Mild acute rejection in the Banff Schema(1) is the most common grade of acute liver allograft rejection, accounting for 60 - 80 % of the total number of episodes. The patients may or may not have clinical symptoms of acute rejection, previously discussed.
Histopathologically, mild acute rejection is characterized by a "rejection-type" inflammatory infiltrate in a minority of the triads, that is generally mild, and confined within the portal spaces. For those of you who are familiar with liver allograft biopsies, the term "rejection-type" infiltrate will immediately bring to mind, a characteristic histopathological image. For those of who are not familiar with liver allograft rejection histopathology, a typical "rejection infiltrate" consists of blastic(activated) lymphocytes, small lymphocytes, macrophages and fewer neutrophils and eosinophils. However, on occasion, the eosinophilic component can be quite prominent, simulating an allergic drug reaction.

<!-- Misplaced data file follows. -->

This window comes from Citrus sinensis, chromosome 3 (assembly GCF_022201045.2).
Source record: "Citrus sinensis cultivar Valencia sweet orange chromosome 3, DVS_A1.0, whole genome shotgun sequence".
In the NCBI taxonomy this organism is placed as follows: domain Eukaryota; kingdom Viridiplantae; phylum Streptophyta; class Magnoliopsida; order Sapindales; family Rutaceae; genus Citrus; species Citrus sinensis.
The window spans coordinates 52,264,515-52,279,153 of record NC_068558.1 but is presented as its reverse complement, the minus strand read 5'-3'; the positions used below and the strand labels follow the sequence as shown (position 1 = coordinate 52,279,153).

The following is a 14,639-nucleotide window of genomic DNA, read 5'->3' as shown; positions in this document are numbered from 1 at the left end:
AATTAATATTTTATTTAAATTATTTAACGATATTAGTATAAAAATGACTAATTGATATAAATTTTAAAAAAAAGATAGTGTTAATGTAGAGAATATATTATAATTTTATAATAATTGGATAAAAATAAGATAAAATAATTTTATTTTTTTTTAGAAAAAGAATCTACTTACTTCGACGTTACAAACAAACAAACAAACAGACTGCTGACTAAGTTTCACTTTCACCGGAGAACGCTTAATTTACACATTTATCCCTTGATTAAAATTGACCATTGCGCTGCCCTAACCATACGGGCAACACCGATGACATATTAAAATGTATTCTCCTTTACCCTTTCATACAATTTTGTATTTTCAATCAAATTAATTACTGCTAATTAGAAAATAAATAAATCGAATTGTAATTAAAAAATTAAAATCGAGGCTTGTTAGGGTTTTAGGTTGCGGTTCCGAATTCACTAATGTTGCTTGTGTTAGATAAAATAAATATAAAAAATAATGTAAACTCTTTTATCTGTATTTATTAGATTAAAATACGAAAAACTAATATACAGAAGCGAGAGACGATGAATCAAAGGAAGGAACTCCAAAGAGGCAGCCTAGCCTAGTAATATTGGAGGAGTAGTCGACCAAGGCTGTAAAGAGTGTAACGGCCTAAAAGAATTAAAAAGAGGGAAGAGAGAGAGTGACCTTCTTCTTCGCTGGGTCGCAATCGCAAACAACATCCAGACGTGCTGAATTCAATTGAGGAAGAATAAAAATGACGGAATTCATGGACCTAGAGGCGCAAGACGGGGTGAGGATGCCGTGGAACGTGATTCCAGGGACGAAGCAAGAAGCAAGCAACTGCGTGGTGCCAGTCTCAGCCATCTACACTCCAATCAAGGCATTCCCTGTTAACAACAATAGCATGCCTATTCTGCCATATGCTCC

Once a verbal descriptor for acute rejection has been applied, the biopsy is then numerically scored according to the Rejection Activity Index(RAI) outlined in the Banff Schema. Most biopsies graded as "mild" will have total RAI scores of between 3 and 5.
Fortunately, the vast majority of mild acute rejection episodes respond to treatment with increased immunosuppression, either in the form of increased baseline immunousuprression, or pulsed corticosteroid treatment.